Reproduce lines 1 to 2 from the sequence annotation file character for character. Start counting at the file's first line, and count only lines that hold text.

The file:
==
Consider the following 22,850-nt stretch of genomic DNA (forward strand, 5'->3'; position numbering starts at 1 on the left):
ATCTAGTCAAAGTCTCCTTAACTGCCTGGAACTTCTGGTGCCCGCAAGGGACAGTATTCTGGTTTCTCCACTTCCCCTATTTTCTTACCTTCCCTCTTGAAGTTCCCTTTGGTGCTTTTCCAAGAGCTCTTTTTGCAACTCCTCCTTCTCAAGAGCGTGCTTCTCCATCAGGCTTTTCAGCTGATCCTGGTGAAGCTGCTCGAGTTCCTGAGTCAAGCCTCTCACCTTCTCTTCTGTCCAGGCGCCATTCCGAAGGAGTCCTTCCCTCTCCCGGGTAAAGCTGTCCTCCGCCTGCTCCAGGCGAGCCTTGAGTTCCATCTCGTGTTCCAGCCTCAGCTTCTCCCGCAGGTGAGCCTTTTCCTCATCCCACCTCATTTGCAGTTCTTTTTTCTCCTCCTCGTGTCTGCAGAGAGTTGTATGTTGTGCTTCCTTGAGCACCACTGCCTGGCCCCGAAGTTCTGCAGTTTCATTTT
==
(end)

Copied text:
Consider the following 22,850-nt stretch of genomic DNA (forward strand, 5'->3'; position numbering starts at 1 on the left):
ATCTAGTCAAAGTCTCCTTAACTGCCTGGAACTTCTGGTGCCCGCAAGGGACAGTATTCTGGTTTCTCCACTTCCCCTATTTTCTTACCTTCCCTCTTGAAGTTCCCTTTGGTGCTTTTCCAAGAGCTCTTTTTGCAACTCCTCCTTCTCAAGAGCGTGCTTCTCCATCAGGCTTTTCAGCTGATCCTGGTGAAGCTGCTCGAGTTCCTGAGTCAAGCCTCTCACCTTCTCTTCTGTCCAGGCGCCATTCCGAAGGAGTCCTTCCCTCTCCCGGGTAAAGCTGTCCTCCGCCTGCTCCAGGCGAGCCTTGAGTTCCATCTCGTGTTCCAGCCTCAGCTTCTCCCGCAGGTGAGCCTTTTCCTCATCCCACCTCATTTGCAGTTCTTTTTTCTCCTCCTCGTGTCTGCAGAGAGTTGTATGTTGTGCTTCCTTGAGCACCACTGCCTGGCCCCGAAGTTCTGCAGTTTCATTTT